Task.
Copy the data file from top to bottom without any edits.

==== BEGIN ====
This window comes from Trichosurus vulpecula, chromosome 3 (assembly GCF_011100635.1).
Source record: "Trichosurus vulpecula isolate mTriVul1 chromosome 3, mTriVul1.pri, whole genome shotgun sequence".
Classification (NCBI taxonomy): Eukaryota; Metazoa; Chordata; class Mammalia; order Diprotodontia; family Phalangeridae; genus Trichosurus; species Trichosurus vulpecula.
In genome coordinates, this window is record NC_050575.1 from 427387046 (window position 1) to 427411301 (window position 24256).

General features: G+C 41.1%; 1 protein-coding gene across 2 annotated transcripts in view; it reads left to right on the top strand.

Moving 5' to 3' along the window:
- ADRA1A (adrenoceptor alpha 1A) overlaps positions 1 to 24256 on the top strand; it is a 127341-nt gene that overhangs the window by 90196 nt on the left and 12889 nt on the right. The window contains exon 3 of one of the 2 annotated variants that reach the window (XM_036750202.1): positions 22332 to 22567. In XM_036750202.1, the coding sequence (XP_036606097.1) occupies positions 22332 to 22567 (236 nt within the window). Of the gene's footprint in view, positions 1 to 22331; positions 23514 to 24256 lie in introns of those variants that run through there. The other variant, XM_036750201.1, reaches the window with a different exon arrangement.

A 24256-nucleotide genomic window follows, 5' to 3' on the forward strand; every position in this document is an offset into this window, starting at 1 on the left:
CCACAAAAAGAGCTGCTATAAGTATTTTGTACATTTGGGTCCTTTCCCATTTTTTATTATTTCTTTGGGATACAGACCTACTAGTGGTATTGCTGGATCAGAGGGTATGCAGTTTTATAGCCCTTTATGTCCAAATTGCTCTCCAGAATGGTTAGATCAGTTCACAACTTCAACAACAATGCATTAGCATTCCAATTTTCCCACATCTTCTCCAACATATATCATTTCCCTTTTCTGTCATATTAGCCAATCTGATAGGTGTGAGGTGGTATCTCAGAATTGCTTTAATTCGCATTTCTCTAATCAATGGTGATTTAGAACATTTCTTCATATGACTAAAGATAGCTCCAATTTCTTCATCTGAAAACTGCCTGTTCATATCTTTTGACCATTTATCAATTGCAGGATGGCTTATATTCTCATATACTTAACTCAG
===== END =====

This window comes from Trichosurus vulpecula, chromosome 3 (assembly GCF_011100635.1).
Source record: "Trichosurus vulpecula isolate mTriVul1 chromosome 3, mTriVul1.pri, whole genome shotgun sequence".
Classification (NCBI taxonomy): Eukaryota; Metazoa; Chordata; class Mammalia; order Diprotodontia; family Phalangeridae; genus Trichosurus; species Trichosurus vulpecula.
In genome coordinates, this window is record NC_050575.1 from 427387046 (window position 1) to 427411301 (window position 24256).

General features: G+C 41.1%; 1 protein-coding gene across 2 annotated transcripts in view; it reads left to right on the top strand.

Moving 5' to 3' along the window:
- ADRA1A (adrenoceptor alpha 1A) overlaps positions 1 to 24256 on the top strand; it is a 127341-nt gene that overhangs the window by 90196 nt on the left and 12889 nt on the right. The window contains exon 3 of one of the 2 annotated variants that reach the window (XM_036750202.1): positions 22332 to 22567. In XM_036750202.1, the coding sequence (XP_036606097.1) occupies positions 22332 to 22567 (236 nt within the window). Of the gene's footprint in view, positions 1 to 22331; positions 23514 to 24256 lie in introns of those variants that run through there. The other variant, XM_036750201.1, reaches the window with a different exon arrangement.

A 24256-nucleotide genomic window follows, 5' to 3' on the forward strand; every position in this document is an offset into this window, starting at 1 on the left:
CCACAAAAAGAGCTGCTATAAGTATTTTGTACATTTGGGTCCTTTCCCATTTTTTATTATTTCTTTGGGATACAGACCTACTAGTGGTATTGCTGGATCAGAGGGTATGCAGTTTTATAGCCCTTTATGTCCAAATTGCTCTCCAGAATGGTTAGATCAGTTCACAACTTCAACAACAATGCATTAGCATTCCAATTTTCCCACATCTTCTCCAACATATATCATTTCCCTTTTCTGTCATATTAGCCAATCTGATAGGTGTGAGGTGGTATCTCAGAATTGCTTTAATTCGCATTTCTCTAATCAATGGTGATTTAGAACATTTCTTCATATGACTAAAGATAGCTCCAATTTCTTCATCTGAAAACTGCCTGTTCATATCTTTTGACCATTTATCAATTGCAGGATGGCTTATATTCTCATATACTTAACTCAG